Verified Rule #11: I will always need my mommy.

I’ve been reading far too much unrelated material lately. About Cheryl Strayed coming out as Dear Sugar. Her essays. Her essays about grief (oh god), about motherhood. About Chris Brown at the Grammy’s and about justification of violence in our society. About feminism, about hypocrisy, about men.

And I’m just full of headstuff. All this reading has really impacted me. Some things just force you to think. Because when you get into battles of the mind on the internet, you need to know your shit. Wikipedia just isn’t going to help you out when you need to prove someone that geno and phenotypes are not proper reasons for racism. There is no “sub” species.

Ultimately, I know that it’s pointless to argue on the internet. Or maybe I’ve just been telling myself that to stop myself from caring. Maybe I’ve been sheltering my mind from effort by saying that everyone on the internet is stupid and thus, I can not even try to voice my opinion. But maybe this is why I have such a hard time voicing my opinion when I even want to – because it hasn’t been test-driven. Because I haven’t worked out the kinks, or argued with an idiot and a philosopher and a critic and haven’t gotten any feedback or flak or a fucking headache. I used to thrive on debate in high school. But English degrees are not big on debates. English degrees are all, “how ludicrous can I make my thesis while still convincing my prof I read that book?”

There is no fury in that.

I miss fury. I miss rages. I miss getting worked up about something fundamental. Even if it’s from a stupid Youtube video, the internet has been my classroom for at least a decade by now (UNGH), and it’s time I stop looking the other way when I, my ideas, or my thoughts are challenged. I need to look my computer in the face, and start rationally dissecting irrational arguments of people I will never see, and blogging about it.

Easier said than done, I’m sure, because I haven’t been blogging in a while thanks to my mountains of work. But. This isn’t a month-long goal. This is a mentality shift. This is a reordering of my priorities that focuses on my own mental growth (or the evolution of my patience into an absolute patience-steed).

Where my mother comes into this, is simple. I’ve been feeling like shit lately. For the past couple of weeks. Whether this is due to my body chemistry, my unmanageable stress due to my unmanageable workload, or just writer’s/winter ennui is irrelevant. I have been seriously sad.

At home, with my family, at 21.

Don’t get me wrong: my family is absolutely lovely. They want to buy a farm. They want to grow organic food. They hate when I fight with my sister. When I fight. In many ways, they are lovely. But they are not social. When they know I need to cocoon and work, they assume that I actually cocoon and work, instead of what I actually do, which is surf the web until I can’t put things off any longer and then pull an all-nighter. This immense(ly misplaced) respect for my self-control leads them into semi-abandoning all serious/loving communication with me in the fear that I will poke out their eyeballs with my sharpened nails if they ruin my train of thought as I am ambling to the bathroom, muttering things to myself. While I have been known to be snarky if interrupted, I most certainly would welcome an occasional, “Hey! Not decomposing yet, are ye?”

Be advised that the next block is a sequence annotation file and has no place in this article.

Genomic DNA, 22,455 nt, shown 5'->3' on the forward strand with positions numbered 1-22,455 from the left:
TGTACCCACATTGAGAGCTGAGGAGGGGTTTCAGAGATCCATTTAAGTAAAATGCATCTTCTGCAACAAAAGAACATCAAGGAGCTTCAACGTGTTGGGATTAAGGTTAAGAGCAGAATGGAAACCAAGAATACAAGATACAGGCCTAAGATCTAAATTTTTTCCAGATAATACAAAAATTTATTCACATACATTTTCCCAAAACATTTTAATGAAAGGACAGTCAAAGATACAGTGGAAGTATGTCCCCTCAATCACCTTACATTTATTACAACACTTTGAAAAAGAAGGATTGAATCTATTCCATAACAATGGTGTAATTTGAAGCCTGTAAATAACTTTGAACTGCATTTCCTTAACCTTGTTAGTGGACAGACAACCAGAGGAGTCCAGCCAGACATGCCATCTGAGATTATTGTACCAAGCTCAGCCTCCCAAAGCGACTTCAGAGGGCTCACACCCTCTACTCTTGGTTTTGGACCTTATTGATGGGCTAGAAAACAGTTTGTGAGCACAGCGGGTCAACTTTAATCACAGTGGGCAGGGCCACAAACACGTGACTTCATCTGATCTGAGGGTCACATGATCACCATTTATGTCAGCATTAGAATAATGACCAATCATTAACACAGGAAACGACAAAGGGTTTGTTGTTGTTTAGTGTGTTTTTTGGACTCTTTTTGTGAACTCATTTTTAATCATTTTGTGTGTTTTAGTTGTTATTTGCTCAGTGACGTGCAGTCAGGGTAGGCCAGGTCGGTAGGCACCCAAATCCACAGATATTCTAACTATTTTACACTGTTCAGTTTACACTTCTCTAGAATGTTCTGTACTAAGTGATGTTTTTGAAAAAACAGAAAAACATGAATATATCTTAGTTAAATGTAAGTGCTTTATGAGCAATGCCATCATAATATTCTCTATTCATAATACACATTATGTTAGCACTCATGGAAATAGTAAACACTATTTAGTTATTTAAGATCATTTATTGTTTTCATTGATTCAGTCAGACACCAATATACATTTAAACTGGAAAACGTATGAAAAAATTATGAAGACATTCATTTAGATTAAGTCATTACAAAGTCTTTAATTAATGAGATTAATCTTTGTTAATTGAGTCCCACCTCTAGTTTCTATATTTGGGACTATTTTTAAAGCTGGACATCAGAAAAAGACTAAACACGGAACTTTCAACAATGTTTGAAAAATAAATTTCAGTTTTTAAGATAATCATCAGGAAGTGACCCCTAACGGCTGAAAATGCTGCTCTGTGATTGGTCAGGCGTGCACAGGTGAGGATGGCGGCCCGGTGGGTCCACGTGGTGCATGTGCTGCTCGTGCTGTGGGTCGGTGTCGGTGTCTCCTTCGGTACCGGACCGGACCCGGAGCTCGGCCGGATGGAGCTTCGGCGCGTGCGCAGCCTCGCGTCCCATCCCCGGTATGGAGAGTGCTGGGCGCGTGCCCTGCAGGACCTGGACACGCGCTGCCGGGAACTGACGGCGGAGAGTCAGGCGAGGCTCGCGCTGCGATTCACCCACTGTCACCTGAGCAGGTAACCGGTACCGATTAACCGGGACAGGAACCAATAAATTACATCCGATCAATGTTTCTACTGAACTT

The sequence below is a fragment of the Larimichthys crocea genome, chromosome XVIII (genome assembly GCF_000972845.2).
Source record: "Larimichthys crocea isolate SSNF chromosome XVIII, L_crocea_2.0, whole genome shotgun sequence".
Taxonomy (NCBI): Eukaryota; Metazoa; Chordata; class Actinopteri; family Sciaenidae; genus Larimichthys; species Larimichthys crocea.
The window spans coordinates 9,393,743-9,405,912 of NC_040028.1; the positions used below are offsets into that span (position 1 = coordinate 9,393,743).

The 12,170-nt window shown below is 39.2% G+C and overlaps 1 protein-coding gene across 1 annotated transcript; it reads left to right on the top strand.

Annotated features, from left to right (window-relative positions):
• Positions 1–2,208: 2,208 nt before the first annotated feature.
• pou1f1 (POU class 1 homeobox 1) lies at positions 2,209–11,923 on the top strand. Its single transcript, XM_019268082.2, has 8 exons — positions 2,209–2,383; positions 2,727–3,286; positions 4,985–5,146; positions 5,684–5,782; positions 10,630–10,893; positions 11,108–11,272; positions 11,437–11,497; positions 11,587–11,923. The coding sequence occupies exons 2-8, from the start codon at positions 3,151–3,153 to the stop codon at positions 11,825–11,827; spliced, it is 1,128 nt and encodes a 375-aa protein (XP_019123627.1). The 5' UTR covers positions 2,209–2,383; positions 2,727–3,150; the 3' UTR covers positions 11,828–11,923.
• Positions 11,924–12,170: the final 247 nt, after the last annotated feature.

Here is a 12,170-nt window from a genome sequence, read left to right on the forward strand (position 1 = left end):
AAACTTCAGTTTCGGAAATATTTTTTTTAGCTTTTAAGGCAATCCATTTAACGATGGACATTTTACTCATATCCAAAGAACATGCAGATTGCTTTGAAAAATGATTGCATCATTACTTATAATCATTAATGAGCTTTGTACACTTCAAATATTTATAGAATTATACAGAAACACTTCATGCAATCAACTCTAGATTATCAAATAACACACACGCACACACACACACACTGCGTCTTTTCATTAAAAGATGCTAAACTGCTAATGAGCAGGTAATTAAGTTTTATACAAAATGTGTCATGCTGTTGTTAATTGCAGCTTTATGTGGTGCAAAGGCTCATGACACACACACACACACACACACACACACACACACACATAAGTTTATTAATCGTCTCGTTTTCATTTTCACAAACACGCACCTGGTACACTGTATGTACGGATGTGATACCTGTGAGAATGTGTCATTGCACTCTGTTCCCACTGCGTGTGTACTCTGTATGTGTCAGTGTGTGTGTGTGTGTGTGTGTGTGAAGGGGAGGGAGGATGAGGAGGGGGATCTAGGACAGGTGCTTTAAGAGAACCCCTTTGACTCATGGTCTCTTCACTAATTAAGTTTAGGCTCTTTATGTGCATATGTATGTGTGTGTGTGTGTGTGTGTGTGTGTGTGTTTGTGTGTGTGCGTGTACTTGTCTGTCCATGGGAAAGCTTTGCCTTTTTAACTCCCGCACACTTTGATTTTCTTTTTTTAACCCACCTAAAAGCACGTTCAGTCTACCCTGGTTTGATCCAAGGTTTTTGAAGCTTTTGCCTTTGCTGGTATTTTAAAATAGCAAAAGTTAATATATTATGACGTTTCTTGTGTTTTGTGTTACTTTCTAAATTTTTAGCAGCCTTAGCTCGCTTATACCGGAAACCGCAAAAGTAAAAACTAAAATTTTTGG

Although, to be painfully honest, when they do do that, I sometimes put on my grumpy-pants and don’t even look up, while saying, “Busy. Working.” BUT ALL THOSE TIMES THAT I LOOK UP AND SAY, “HEY,” with that pleading look in my eyes, like, “SAVE ME FROM THIS” – they still go away, saying, “I should let you work.”


No, you should not let me work. You should force-feed me Rocky Road while gently patting my back until I am able to function as a human being, is what you should do. YOU SHOULD NOT LEAVE.

And the contrast to this is my boyf’s lovely mama. They go out for tea, for dinner, for shopping together. It’s a cultural thing, I’m told, but I think that’s just some sort of excuse for all their love. In contrast, my relationship with my mama resembles those camps they set up in Siberia about 50 years ago or so, with all the cold, and the communism, and the death. You know those, right?

Ok. That’s a little harsh. (A lot harsh.) (Unbelievably harsh, now that I read it over.)

BUT. The point here, I think, is that I will always love my momma. And need her. And never want her to leave, especially when I am panicking and stressed and unbelievably confused. Probably more so when I’m 30 and still living in her basement.

Oh, ye, oh ye — a writer’s life for me.



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